4wd club

Brindabella Ranges

trip report

Written By ~ Steve Booker – 105 Series

Participants ~
Steve & Valerie Booker – 105 Series -Trip Leaders
Ian Terley – Hilux
Malcom Moody – 100 Series
Craig Bellamy – 100 Series
Ken Ryan – Troopie
Sue and Ken Duffy – 200 Series

Duration ~ Two days
Destination ~ Brindabella Ranges

Highlights

The real fun began as we started on the power line track connecting Webb’s Ridge Trail and Two Sticks Road. A number of sections of this track were challenging, with deep ruts, steep climbs and rocky terrain.

trip report
trip report
trip report
trip report
trip report
trip report

Report

Just 90 minutes from Willowglen and to the West of Canberra, the Brindabella Range offers a remote alpine bush experience with an extensive network of easy and challenging 4WD trails, power line tracks and riverside camping. On a clear day, there are views to Canberra and across the Australian Alps to the South.

The trip began with a quiet dinner at Willowglen. Yet again I marvelled at the efforts of all those involved in taking care of our property as I found some ready cut firewood, clean showers and a well organised shed.

I was keen to depart early the next day and the team humoured me by agreeing to an 8.00am start. We passed Bungendore and took the King’s Highway to Queanbeyan. After passing through Canberra and entering the Cotter Road to the South West of the city, we wound up through the hills past the impressive looking Cotter Dam. The road soon changed into a wide, easy fire trail which wound up through the Uriarra State Forrest and we arrived at Piccadilly Circus on the NSW/ACT border at around 1000 meters altitude. 

After some spectacular views from the ridgeline, we took the ironically named “Gentle Annie” trail. While not difficult driving, this undulating hilly trail has steep climbs and descents which would quickly prove challenging if wet. We passed through the Flea Creek camping area (where Aaron Moody had somewhat dubiously claimed to have seen a trout in the river during the recce), and headed up onto Webb’s Ridge Trail, which again provided some spectacular views.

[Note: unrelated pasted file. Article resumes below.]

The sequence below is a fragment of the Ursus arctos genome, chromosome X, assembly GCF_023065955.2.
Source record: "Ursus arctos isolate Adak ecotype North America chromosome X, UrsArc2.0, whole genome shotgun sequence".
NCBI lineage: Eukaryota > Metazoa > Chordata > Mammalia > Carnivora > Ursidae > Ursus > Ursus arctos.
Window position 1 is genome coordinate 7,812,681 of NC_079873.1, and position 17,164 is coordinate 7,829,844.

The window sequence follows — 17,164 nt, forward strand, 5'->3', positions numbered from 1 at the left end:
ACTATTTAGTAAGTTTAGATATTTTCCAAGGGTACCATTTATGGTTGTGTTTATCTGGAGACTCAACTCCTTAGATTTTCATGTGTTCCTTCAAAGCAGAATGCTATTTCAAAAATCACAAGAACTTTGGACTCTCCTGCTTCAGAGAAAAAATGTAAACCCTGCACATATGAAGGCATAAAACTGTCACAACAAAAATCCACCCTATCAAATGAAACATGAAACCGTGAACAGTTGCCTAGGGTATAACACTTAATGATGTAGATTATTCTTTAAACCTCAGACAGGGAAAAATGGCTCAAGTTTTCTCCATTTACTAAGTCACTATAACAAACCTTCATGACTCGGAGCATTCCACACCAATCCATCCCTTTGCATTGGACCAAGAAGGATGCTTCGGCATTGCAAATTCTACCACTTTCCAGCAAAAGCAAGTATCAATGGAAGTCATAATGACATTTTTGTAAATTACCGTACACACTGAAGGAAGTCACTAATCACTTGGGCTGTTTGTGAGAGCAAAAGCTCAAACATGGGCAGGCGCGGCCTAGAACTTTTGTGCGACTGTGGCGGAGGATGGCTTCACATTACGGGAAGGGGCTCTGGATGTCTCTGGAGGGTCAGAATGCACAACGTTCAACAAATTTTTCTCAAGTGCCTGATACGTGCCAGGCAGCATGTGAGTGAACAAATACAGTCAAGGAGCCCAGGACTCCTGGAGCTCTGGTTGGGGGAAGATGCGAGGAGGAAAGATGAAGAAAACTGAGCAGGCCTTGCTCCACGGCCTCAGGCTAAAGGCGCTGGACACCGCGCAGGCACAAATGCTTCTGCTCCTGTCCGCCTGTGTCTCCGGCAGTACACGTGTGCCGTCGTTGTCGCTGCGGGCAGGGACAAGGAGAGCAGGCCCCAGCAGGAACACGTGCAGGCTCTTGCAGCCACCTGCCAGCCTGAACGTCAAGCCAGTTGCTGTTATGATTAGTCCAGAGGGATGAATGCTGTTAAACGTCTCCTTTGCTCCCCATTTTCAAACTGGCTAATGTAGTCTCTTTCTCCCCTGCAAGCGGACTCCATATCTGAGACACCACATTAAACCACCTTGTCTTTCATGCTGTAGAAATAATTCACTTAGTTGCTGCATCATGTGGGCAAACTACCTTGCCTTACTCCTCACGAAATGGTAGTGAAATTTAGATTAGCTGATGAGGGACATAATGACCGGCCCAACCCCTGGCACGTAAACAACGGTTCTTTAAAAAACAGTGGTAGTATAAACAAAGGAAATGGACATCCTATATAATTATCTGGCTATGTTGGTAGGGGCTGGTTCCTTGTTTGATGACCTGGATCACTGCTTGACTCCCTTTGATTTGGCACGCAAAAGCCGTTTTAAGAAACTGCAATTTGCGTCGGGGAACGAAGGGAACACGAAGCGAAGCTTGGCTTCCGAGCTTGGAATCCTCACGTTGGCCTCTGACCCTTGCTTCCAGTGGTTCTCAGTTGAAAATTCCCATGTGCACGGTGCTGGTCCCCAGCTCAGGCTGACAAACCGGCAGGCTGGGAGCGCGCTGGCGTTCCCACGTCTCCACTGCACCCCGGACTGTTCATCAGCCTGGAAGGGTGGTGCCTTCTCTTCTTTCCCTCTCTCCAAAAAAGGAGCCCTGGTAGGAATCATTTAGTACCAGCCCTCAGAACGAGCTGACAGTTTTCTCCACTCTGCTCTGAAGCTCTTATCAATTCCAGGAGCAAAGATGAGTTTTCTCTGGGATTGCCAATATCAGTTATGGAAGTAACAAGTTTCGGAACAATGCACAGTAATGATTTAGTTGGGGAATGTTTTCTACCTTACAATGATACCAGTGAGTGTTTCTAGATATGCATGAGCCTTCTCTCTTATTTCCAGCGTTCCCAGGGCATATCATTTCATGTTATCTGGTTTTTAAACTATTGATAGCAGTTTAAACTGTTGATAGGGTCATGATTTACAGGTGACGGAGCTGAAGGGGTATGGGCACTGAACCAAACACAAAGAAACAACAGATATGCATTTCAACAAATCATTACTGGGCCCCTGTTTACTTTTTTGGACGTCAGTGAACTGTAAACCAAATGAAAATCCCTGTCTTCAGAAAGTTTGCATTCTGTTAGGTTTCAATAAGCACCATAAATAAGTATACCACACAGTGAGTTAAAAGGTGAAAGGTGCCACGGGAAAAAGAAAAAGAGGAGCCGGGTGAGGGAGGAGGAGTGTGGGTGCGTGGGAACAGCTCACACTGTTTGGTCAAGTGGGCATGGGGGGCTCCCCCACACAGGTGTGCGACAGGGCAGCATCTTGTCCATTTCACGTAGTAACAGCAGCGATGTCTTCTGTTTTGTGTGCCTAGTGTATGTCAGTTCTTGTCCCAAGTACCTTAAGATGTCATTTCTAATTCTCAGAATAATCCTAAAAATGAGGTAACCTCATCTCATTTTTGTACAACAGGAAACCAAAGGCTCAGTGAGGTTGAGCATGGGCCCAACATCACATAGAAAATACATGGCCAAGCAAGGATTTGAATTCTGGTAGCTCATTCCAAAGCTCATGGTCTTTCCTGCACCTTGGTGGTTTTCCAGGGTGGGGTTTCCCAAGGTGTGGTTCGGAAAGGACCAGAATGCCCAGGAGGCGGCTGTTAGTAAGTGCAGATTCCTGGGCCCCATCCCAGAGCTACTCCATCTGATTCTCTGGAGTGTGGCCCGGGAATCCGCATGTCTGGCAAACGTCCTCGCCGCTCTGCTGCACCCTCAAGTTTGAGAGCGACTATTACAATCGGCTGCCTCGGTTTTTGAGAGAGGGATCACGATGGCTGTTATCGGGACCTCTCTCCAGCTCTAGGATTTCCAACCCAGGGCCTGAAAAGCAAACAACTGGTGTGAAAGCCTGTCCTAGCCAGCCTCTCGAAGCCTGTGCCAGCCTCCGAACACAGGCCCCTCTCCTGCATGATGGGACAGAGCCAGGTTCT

The real fun began as we started on the power line track connecting Webb’s Ridge Trail and Two Sticks Road. A number of sections of this track were challenging, with deep ruts, steep climbs and rocky terrain. With advice from the more experienced guys and some team-based track building, we were able to drive a number of challenging trails without any vehicle damage or incidents. I was really impressed with the way everyone came together as a team. 

After playing on the power line tracks for a few hours, we were ready to head for camp. We turned back to the West, crossing Webb’s Ridge Trail and descending to Lowell’s flat campground. We were all excited to arrive at the camp after a long day, including my OziExplorer, which repeated “you have arrived” about 6 times before Valerie aggressively muted it.

Lowell’s Flat is a great campground. Set beside a flowing river, there’s plenty of open space allowing multiple groups to camp without getting in each other’s way. A swim in the river followed by a nice meal and good company round the fire ended a great day. 

The next morning we agreed to depart at the more civilised time of 9.30am. After climbing out of the valley heading east we entered the Folly Fire Trail. I knew as soon as I saw the name of this trail on the map that I needed to attempt it. However, it turned out to be a lesser used, reasonably easy track with some great views. After turning onto the Baldy Range Trail and heading South, we entered another set of fun power line tracks. Craig snatched Ian out of a mud hole, which I suspect Ian drove into on purpose to give us all at least one recovery on the trip. Thanks Ian!

After passing through Uriarra, we exited to the North via Yass and then headed east to home. Near the end of the day, I heard Sue make a comment to the effect of: “I feel like we have done some real 4 wheel driving today”. Mission accomplished.